Hedge fund managers still have a lot of work to do to convince investors – especially those in Switzerland – of the merits of investing in this asset class. There is, according to Pius Fritschi (pictured), Managing Partner at LGT Capital Partners, still limited demand in Europe for hedge funds. “Traditional markets have performed well over the last five years and investors remain sceptical about the worthiness of investing in hedge funds. I think that’s still the broad sentiment among institutional investors.

“What still exists, undoubtedly, is the need for investors to find strategies where they can generate uncorrelated returns. That need is not going away. We see a return to CTAs and trend-following strategies, driven last year by a decrease in correlation between asset classes. I believe we’ll see more demand for CTAs in 2015,” says Fritschi. 

LGT Partners currently invests in approximately 70 to 80 hedge funds, with CTAs and global macro managers featuring strongly. 

“The collapsing oil price and currency movements are offering good trading opportunities. Global macro players should be able to profit in this environment. We are more neutral on long/short equities. Stock pickers should add value, we just don’t believe the environment is completely favourable right now,” adds Fritschi. “In addition, we see investment opportunities for illiquid credit, especially buying loan portfolios from European banks.”

Any hedge fund investor wants to see an environment where multiple themes are developing, offering the opportunity to capture multiple uncorrelated return streams in the portfolio. This is the case today: in the US and Europe there is a clear divergence in monetary policy, with the ECB having finally bitten the bullet and introduced an asset purchasing programme worth USD1.3trn a full six years after the Fed introduced its own QQ programme. The same paper printing exercise is taking place in Japan as the US and the UK prepare – at some point – to introduce a rate hike. Factor in geopolitical tensions in Ukraine, and a large degree of differentiation within Emerging Markets as a result of lower oil prices and the opportunity set for hedge funds looks encouraging.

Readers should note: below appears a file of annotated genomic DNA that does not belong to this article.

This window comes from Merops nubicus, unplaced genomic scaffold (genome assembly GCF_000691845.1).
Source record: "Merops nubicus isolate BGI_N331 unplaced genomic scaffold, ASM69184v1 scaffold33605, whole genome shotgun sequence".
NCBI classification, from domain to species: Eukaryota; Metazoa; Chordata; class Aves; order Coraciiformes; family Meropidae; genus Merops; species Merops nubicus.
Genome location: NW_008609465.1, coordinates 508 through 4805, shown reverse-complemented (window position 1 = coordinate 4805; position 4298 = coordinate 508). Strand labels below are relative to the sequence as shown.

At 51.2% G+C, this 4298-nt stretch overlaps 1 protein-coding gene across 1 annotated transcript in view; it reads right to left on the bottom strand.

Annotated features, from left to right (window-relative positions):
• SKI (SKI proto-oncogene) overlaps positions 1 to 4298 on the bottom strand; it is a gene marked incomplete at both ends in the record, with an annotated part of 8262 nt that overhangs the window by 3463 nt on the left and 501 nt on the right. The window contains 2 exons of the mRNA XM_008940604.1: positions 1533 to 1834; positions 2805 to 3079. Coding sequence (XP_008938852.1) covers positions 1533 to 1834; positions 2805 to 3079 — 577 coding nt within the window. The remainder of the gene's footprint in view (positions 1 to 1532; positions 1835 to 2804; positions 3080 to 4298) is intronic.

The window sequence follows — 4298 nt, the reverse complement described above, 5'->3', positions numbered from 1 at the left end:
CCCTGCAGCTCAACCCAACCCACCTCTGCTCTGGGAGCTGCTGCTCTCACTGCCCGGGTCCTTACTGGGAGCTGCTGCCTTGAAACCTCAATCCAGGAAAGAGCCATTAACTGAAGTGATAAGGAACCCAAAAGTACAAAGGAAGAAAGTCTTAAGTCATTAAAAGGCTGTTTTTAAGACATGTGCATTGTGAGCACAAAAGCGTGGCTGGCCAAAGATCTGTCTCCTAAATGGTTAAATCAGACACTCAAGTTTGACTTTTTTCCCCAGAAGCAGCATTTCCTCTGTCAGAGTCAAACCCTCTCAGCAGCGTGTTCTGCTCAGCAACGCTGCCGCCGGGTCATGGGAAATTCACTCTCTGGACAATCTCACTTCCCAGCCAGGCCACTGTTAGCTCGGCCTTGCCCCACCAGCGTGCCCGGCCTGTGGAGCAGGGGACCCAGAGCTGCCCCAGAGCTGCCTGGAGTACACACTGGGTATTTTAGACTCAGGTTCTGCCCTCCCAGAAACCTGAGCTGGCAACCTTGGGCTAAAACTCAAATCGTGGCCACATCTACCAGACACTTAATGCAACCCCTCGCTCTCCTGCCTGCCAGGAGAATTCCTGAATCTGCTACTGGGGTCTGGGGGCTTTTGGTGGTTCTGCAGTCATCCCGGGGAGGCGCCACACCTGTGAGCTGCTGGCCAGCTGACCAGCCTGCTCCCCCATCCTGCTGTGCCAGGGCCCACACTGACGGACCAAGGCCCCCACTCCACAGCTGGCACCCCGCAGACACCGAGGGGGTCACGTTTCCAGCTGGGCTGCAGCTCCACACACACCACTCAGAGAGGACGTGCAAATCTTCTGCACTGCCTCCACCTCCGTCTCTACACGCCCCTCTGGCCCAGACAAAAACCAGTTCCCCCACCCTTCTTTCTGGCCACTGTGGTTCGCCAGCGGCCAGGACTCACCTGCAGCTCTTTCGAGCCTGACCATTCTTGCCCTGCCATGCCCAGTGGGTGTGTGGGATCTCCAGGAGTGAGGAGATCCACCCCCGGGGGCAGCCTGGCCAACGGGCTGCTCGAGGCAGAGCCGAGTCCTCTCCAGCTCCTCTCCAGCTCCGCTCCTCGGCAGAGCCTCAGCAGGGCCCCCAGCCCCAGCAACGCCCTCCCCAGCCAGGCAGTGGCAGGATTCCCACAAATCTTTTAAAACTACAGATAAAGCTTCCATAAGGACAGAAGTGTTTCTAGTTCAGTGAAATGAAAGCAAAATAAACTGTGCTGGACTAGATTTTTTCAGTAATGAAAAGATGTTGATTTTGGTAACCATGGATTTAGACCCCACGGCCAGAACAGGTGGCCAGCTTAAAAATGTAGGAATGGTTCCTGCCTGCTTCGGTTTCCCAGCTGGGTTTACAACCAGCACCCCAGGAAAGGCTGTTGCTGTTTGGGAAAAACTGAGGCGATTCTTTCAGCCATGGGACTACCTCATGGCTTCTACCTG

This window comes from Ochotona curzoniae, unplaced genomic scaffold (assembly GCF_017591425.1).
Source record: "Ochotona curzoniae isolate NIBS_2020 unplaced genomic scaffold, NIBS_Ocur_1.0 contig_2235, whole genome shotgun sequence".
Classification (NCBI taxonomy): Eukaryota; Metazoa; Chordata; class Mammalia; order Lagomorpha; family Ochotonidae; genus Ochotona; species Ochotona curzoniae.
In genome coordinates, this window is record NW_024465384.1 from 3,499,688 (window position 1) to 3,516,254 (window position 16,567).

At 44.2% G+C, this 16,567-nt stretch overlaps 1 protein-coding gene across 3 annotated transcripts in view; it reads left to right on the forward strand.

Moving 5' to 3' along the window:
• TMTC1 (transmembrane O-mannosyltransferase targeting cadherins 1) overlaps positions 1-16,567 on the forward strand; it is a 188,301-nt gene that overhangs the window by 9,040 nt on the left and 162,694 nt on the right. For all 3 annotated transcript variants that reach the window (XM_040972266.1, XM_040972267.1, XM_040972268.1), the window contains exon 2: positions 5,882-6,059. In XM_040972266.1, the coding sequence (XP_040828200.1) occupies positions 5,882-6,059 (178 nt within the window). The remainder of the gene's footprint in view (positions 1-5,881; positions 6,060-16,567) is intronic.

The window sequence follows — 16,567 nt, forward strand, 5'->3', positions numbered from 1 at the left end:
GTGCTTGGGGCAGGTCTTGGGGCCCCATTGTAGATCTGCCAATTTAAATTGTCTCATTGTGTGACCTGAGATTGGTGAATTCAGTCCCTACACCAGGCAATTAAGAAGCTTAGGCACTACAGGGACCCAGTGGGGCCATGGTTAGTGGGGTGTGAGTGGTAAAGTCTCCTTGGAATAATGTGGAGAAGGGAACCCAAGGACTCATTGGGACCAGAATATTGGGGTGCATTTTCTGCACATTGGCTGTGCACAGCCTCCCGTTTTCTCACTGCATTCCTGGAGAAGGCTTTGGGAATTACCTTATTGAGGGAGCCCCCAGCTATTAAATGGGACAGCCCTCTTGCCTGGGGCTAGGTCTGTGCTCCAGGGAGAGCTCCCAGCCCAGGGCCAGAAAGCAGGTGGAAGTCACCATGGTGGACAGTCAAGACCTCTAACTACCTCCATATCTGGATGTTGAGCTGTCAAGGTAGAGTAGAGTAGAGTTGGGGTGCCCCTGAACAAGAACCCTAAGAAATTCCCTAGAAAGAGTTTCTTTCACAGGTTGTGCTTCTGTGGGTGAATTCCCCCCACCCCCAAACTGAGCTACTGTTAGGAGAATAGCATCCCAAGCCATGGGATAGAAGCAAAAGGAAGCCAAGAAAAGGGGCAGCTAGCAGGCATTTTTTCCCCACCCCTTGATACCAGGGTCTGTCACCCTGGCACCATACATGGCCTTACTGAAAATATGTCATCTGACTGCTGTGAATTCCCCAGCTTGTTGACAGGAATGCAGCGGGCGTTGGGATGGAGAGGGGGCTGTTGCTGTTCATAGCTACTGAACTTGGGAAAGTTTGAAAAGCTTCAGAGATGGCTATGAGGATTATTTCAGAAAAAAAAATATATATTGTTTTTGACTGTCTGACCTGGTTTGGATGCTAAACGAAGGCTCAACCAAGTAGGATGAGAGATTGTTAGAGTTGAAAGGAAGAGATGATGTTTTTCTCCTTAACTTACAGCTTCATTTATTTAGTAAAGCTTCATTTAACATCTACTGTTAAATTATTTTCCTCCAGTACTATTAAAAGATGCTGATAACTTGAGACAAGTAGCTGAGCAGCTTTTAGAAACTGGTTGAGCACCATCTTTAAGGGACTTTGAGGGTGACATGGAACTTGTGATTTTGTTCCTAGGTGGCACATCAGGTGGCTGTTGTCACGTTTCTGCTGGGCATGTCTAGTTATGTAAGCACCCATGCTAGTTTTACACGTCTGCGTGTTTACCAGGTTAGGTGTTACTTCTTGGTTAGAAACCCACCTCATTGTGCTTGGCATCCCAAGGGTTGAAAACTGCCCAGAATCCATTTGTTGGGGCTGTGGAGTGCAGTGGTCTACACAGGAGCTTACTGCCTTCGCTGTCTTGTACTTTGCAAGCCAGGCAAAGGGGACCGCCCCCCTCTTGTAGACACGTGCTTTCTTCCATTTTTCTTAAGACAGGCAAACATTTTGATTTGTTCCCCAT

“We are more optimistic about investing in hedge funds in 2015 than we have been for the last few years for these very reasons,” emphasises Rampa. 

“As an investment, hedge funds make a lot of sense right now. A lot of markets are “toppish”. It’s difficult to call the end of the rally but equally it’s difficult to see the US markets get much higher than they are now. The environment is moving away from one of holding long, in the wake of liquidity injections, to one where it will favour stock pickers and thematic allocators.”

At Unigestion they’ve been expanding their cross-asset selection team over recent months to strengthen their expertise in bonds, FX, commodities to be in the best position to support clients in this evolving market environment. 

Identifying bona fide hedge fund talent is one of the core activities at Unigestion and is spearheaded by Nicolas Rousselet, Managing Director and Head of Hedge Funds. Too many managers take huge directional bets, employ leverage, and consider themselves hedge funds, when in reality they aren’t. 

Take the recent decision on 15 January 2015 by the Swiss National Bank to unpeg the Swiss franc against the euro. The previous day one euro was worth 1.2 Swiss francs; 24 hours later, at one point, it was worth just 0.85 francs. The chaos that ensued hit some hedge funds hard but as Rousselet comments:

“None of our managers are losing money, despite what we’ve seen with the SNB and the appreciation of the Swiss franc. I’m satisfied on a relative basis that our hedge fund managers are doing well but I’m unhappy because the EUR/CHF is not a trade that managers should have got involved in. There were 5 basis points of monthly gains by holding this position before the carnage of mid-January. It was a classic case of picking up dimes in front of a steamroller.”

For hedge funds to remain attractive, and indeed boost their PR image, something has to be done about the fee structure. The debate rages on, it’s nothing new. But there needs to be more consistency within the industry. The fee structure should, unequivocally, reflect the level of returns a manager is generating.